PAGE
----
Tennis: Wimbledon '99 - Henman fails his history final

Sampras sweeps into shoot-out with Agassi
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The Independent Online
THERE WERE times when bookmakers would give you short odds on the world ending before Britain produced another Wimbledon champion. By this time tomorrow, we will know a bit more about the apocalypse, but, for a frantically partisan crowd on Centre Court yesterday, the tennis world stopped revolving at 3.54pm when Pete Sampras, the defending champion, completed a 3-6 6-4 6-3 6-4 victory over Tim Henman. The Union Jack was lowered and replaced by the Stars and Stripes, appropriately enough on America's Independence Day.

The final, Sampras v Andre Agassi, was not the one demanded by the British public, but only the most skewed of observers could deny that this is a climax worthy not only of a momentous tournament but of an explosive decade. To add to the intrigue, Agassi's victory over Patrick Rafter yesterday took the Las Vegan back to the number one spot occupied by his greatest rival, almost unbroken, for the past six years.

The rivalry, a classic confrontation of styles, dates back to early teenage years, long before statistics logged dates and times. A decade on from their first official meeting, on clay in Rome, the score stands at 13- 10 to Sampras. The one match at Wimbledon ended in victory for Sampras in five sets. Together they have won 15 grand slam titles and, in their different ways, defined an era. "The stage is set," said Agassi, a straight sets victor over Rafter. "The time is right for us to go out there and not miss our cue."

The theory is that it will be Sampras's serve against Agassi's return, but Agassi has not been broken since last Saturday, a run of 56 straight service games. In riposte, the champion has lost only once in 31 matches on his beloved Centre Court.

Henman can but dream of such riches. The parallels with his match against Sampras at the same stage 12 months ago were undeniable and largely depressing for the Englishman. Then, Henman had taken a set and 17 games off the champion, prompting the belief that a year on his improvement combined with the American's relative decline might balance the equation. The only differences yesterday were statistical; Henman took the first set, not the second, and Sampras won two games fewer. In all other ways, the gap between the two remained stubbornly unbridgeable. It will be that fact more than any other which will haunt the Englishman when he wakes this morning. His game, so competent and solid against lesser ranked opponents, was simply not combative or powerful enough to disturb the serenity of the five-times champion.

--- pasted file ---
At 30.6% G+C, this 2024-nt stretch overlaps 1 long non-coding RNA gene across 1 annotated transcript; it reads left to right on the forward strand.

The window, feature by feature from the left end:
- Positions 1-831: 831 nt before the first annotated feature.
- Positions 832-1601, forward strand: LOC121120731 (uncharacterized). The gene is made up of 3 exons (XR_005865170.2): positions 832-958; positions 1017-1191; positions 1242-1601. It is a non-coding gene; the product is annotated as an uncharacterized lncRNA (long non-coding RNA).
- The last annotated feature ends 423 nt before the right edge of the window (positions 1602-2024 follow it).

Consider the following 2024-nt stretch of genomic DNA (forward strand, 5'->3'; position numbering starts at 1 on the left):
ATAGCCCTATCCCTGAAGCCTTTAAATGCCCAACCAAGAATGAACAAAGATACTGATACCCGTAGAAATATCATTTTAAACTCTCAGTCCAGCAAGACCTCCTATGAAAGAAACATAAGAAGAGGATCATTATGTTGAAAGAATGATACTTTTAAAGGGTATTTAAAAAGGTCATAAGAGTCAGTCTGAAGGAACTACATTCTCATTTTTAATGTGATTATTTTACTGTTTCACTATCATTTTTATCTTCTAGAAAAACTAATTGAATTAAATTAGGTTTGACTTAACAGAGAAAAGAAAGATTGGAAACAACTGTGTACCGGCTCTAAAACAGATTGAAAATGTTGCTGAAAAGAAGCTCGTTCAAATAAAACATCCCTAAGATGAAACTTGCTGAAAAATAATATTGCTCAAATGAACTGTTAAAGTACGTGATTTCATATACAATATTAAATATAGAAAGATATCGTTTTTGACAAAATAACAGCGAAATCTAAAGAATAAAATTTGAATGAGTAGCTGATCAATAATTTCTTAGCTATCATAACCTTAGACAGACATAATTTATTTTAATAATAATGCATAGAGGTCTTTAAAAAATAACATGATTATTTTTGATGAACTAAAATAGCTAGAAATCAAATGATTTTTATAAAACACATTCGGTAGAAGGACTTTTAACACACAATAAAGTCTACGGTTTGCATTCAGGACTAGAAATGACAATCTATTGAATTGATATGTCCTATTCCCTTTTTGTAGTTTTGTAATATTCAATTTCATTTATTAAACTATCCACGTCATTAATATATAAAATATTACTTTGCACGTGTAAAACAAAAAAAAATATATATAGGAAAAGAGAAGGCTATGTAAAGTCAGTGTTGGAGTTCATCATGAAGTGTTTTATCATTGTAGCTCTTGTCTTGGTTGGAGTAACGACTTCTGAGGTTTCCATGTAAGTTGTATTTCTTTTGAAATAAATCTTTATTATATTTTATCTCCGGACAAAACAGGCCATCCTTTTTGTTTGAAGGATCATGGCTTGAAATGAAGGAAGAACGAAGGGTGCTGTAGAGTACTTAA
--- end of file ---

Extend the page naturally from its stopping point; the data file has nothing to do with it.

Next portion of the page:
What can Henman take from this Wimbledon and the familar sound of punctured balloons? "My overall performances are better," he said. "I'm a better player than last year, I know that. At this rate, I think I'll be clear favourite by 2002." Only if Pete Sampras has decided to take up golf full- time. "If I keep improving in the way I have done, hopefully he's not going to improve much. I've got to be persistent." At times, Henman must have wished the pair were back on the golf course, where the Englishman has administered his share of thrashings. On the tennis court, Henman has now lost six out of six.

The end was surprisingly anti-climatic compared to the hysteria generated by earlier victories: no last hurrahs, no thundering cheers nor flailing flags. Partly that was due to Sampras's unsurpassed killer instinct; having been hard pressed to save his own service twice in the fourth set, he pounced on Henman's one moment of uncertainty. It was over before the crowd could lift their champion. Partly it was due to the realisation that expectation had once again exceeded deed. Yet enough good judges had predicted Sampras's downfall to give the wheel of hype an extra turn.

There were reasons to be cheerful as the players took to Centre Court on a blustery but thankfully sunny afternoon. Sampras had reached the semi-final like the invisible man and had been comprehensively outplayed in his brief encounter with the unfortunate Mark Philippoussis. Plenty of rust had been visible in his narrow victory over Henman at Queen's and a general lack of match play over a barren year suggested that the world number one might have lost his edge.